The story of General John Burgoyne's ill-fated 1777 campaign is well known, for it resulted in the capitulation of a substantial British army. The prisoners of war were marched to hastily-built barracks outside of Boston, expecting to be sent back to Great Britain. Among them was a corporal in the 9th Regiment of Foot named John Buchanan. Among his comrades in the 9th were corporal Roger Lamb who chronicled the regiment's two years of campaigning in America,
and corporal Samuel Reeves.
Tensions ran high between the British prisoners, the American soldiers who guarded them, and the local populace. It didn't help that the British prisoners were crowded into decrepit barracks in cold weather, had nothing to occupy their time, and were guarded by local militia who did not have the professional acumen that they were accustomed to as soldiers. Among many incidents, in December 1777 John Buchanan was confined to the guard house for insulting a local inhabitant and Samuel Reeves was confined for insulting an American officer.
On 19 December the commander of the American troops guarding the prisoners, Colonel David Henley ordered those prisoners who were confined for various infractions paraded so that he could review their cases. Buchanan, Reeves and a few other confined prisoners were brought out of the guard house. Other British soldiers gathered to see what was going on. Henley, on horseback, asked the paraded prisoners one at a time why they had been confined. Henley was already unpopular with the British prisoners because of his volatile temper, and his discourse with Reeves quickly got out of hand. Reeves said that he did not recognize the man he'd insulted as an officer, or he would not have done so. Henley called him a rascal, and Reeves retorted that he was not a rascal but a good soldier, and hoped soon to be able to prove it when free to fight again for his king and country. This so enraged Henley that he ordered a sentry to run Reeves through with his bayonet. When the sentry hesitated, Henley dismounted his horse, seized the sentry's firelock and thrust the bayonet at Reeves' breast. Buchanan grabbed the firelock, but not in time to prevent Reeves receiving a slight puncture wound. Reeves continued to argue in spite of his wound, but Buchanan and the other soldiers managed to separate him from Colonel Henley. Reeves and Buchanan were ordered back to the guard house and the other prisoners were dismissed. Buchanan was told that he would be released after writing an apology to the inhabitant that he had insulted.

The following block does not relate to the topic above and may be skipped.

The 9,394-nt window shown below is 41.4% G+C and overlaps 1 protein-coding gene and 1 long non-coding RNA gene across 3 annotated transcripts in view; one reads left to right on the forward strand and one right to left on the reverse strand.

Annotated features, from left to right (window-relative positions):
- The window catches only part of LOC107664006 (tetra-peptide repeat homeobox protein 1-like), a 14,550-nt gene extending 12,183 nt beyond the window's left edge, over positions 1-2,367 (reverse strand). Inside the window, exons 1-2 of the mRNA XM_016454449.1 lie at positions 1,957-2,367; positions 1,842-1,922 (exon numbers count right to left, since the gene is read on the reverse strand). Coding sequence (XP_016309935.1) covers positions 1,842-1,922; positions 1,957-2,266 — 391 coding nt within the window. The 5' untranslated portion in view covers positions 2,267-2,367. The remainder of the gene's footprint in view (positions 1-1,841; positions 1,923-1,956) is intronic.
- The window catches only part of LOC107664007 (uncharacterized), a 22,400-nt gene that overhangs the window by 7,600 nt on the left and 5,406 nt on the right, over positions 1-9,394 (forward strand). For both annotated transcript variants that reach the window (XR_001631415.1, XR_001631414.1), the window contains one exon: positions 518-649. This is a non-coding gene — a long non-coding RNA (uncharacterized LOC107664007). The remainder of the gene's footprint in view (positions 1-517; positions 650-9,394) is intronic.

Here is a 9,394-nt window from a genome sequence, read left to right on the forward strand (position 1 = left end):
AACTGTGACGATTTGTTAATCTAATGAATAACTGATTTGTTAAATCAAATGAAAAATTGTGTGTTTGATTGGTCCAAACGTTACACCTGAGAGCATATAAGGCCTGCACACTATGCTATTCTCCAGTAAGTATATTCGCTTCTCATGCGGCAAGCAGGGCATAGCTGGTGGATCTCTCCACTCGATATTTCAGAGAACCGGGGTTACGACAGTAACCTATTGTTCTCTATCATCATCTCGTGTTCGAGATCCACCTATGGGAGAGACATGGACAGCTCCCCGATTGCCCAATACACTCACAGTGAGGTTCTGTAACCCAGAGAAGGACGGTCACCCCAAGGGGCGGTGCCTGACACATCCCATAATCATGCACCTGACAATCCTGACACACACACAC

Apparently Buchanan wrote the apology and was released but just a couple of weeks later, on 8 January 1778, he was attempting to cross a bridge near the prisoners' barracks when he encountered Colonel Henley and another officer. Buchanan presented a pass, but Henley examined it and determined that it was
not written for Buchanan but for another man. Henley ordered a corporal and two soldiers to take charge of Buchanan and take him to the guard house in the prison compound, setting in motion a series of events that very nearly turned riotous.
A large party of American militia was marching past the British barracks. About sixty of the British prisoners gathered to watch them march by; they crowded close to the road so that it was difficult for the American soldiers to pass. In the crowd, one British soldier inadvertently stepped on the foot of Thomas Tragget (or Tredgett) of the 24th Regiment. Tragget cried out with an epithet. One of the American soldiers, thinking that Tragget was taunting them, lunged at Tragget and stabbed him with a bayonet. As Tragget and other soldiers protested, the militia man stabbed Tragget a second time, then hit him once with the butt of his firelock. The wounds were not dangerous, and within a few days Tragget was on the mend.